For the past several months, I have been working for a startup that sells software-as-a-service to consumers and businesses. This experience, when combined with reading several interesting blog posts, has led me to think a lot about how to properly price your products. Pricing can be extremely difficult - in fact, most startups get pricing wrong the first time. And it isn't easy to change pricing after fact. If you read popular tech blogs, you have probably seen several examples of startups who pissed off their users by changing pricing (even if what they were doing was actually the most logical move).
So I can't say that I have developed a formula for optimal pricing, but I have come up with two general (and slightly hazy) guidelines for maximizing your profits. They are as follows:
- Get as many engaged users as possible
- Maximize the profitability of your paying users
Engage Your Users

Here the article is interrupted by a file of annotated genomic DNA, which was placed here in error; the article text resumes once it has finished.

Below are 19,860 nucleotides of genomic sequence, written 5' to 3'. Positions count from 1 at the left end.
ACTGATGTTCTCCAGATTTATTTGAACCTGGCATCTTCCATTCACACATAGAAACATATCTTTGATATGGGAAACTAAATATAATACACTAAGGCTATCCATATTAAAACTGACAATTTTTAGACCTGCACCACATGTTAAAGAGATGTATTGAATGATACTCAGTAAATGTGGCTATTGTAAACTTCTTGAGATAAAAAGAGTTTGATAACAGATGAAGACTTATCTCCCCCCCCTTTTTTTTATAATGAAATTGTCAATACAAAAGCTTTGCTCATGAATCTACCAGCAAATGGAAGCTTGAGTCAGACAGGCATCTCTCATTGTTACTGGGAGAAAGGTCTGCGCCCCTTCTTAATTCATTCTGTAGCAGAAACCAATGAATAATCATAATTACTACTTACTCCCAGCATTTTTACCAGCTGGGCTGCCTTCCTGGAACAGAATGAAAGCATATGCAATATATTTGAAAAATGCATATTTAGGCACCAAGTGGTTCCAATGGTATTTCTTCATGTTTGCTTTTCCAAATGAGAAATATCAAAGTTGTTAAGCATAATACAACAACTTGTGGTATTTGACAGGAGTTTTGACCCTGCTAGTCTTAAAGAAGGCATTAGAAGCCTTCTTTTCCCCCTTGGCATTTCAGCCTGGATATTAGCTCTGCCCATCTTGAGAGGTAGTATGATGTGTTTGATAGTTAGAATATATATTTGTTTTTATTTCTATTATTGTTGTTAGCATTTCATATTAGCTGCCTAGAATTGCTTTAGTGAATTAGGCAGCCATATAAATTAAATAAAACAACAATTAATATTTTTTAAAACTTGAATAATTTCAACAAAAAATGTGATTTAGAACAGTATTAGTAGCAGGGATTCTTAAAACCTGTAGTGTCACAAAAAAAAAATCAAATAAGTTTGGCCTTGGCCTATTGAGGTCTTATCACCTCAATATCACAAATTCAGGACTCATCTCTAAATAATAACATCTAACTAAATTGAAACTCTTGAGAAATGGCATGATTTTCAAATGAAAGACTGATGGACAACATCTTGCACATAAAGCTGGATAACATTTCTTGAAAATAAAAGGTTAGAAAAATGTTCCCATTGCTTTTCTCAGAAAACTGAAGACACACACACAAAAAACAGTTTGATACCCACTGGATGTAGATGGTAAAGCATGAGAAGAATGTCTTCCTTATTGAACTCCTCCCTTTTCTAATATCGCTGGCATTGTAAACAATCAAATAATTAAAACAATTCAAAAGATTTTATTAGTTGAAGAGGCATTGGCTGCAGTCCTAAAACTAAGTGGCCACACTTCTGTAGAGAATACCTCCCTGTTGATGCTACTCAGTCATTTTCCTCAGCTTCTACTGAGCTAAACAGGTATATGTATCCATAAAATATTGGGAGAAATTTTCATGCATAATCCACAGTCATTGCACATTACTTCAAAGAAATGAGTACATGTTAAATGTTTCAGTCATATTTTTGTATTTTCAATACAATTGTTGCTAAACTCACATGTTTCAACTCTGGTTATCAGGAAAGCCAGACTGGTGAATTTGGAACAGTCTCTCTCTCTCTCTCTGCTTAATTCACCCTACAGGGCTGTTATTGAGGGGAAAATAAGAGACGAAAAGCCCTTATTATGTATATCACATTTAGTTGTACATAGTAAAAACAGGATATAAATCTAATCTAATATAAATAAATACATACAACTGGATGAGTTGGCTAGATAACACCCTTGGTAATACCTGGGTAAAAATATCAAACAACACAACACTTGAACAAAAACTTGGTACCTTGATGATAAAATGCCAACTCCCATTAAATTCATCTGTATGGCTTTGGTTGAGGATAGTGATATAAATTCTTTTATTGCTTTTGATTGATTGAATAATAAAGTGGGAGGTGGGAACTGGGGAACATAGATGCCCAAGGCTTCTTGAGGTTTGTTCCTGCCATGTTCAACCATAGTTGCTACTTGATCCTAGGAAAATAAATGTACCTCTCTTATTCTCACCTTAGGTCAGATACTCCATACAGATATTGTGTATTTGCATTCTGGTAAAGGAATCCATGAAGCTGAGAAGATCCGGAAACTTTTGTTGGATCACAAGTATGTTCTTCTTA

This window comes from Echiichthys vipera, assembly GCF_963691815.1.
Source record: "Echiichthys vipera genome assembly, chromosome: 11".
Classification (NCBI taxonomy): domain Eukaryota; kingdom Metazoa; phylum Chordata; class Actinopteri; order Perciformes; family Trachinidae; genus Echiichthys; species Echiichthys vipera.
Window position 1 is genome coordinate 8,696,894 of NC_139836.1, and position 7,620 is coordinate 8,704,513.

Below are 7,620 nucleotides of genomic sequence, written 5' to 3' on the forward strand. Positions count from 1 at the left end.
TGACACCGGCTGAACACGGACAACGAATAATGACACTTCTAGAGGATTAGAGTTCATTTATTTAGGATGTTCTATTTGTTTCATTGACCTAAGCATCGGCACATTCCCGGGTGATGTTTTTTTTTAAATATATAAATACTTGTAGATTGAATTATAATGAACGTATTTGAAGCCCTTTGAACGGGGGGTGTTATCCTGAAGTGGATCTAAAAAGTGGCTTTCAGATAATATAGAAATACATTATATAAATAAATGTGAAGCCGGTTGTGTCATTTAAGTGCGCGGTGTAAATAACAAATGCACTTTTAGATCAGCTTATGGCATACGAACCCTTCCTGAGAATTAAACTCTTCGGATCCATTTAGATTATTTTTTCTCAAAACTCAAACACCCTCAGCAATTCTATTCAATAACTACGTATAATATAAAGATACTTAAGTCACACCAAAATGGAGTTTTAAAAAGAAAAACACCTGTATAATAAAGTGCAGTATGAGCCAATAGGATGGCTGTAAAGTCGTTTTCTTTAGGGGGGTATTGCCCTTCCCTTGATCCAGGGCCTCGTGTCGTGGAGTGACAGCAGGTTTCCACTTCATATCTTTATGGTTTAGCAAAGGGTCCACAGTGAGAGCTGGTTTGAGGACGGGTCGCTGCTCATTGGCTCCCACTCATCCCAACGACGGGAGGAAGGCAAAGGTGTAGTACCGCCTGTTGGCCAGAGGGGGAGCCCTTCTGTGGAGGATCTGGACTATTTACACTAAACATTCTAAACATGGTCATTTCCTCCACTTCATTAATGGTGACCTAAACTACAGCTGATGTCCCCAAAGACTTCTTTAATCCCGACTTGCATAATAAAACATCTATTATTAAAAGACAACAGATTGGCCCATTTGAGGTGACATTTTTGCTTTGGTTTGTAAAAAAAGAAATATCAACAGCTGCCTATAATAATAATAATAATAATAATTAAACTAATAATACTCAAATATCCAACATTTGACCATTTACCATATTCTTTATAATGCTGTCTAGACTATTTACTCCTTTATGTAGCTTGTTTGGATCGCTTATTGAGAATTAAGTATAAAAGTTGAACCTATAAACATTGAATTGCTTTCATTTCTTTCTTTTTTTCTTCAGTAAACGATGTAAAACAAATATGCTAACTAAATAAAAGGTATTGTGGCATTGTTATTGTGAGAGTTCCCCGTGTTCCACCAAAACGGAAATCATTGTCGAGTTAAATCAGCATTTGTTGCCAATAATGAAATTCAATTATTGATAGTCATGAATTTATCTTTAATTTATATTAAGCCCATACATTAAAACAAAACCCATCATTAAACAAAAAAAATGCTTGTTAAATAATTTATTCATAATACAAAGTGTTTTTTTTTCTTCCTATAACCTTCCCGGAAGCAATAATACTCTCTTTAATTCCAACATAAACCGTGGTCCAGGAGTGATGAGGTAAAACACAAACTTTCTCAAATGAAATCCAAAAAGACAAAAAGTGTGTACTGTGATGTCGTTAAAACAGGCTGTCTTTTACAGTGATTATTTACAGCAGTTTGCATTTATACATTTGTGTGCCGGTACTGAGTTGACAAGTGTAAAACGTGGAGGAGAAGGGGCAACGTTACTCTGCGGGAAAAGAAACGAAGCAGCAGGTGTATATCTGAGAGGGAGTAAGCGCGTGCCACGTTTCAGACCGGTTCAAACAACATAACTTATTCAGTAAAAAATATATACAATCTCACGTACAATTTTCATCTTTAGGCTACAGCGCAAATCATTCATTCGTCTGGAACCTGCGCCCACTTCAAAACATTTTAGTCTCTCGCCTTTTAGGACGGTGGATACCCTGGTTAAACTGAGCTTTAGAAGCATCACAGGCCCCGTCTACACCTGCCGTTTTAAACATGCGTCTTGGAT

So this one may seem logical, but there are actually some unforeseen consequences. There are actually two ways to increase the number of paying customers. The first is to get more users. This one is actually the easier of the two, since it is directly actionable (or at least more actionable than the second). Spend more money on marketing, or on business development with your channel partners. By increasing the number of users, you will get more paying customers. This definitely works, although it isn't a trivial process. The problems of this are two-fold: user acquisition costs tend to get exponentially higher after a point, and increasing users will often increase incremental costs. There are a lot of startups that are actually unprofitable based on marginal costs - their TCO for a user is higher than the lifetime value. A lot of these companies believe that they can attain profitability by acquiring more customers - unfortunately, the math does not bear this out.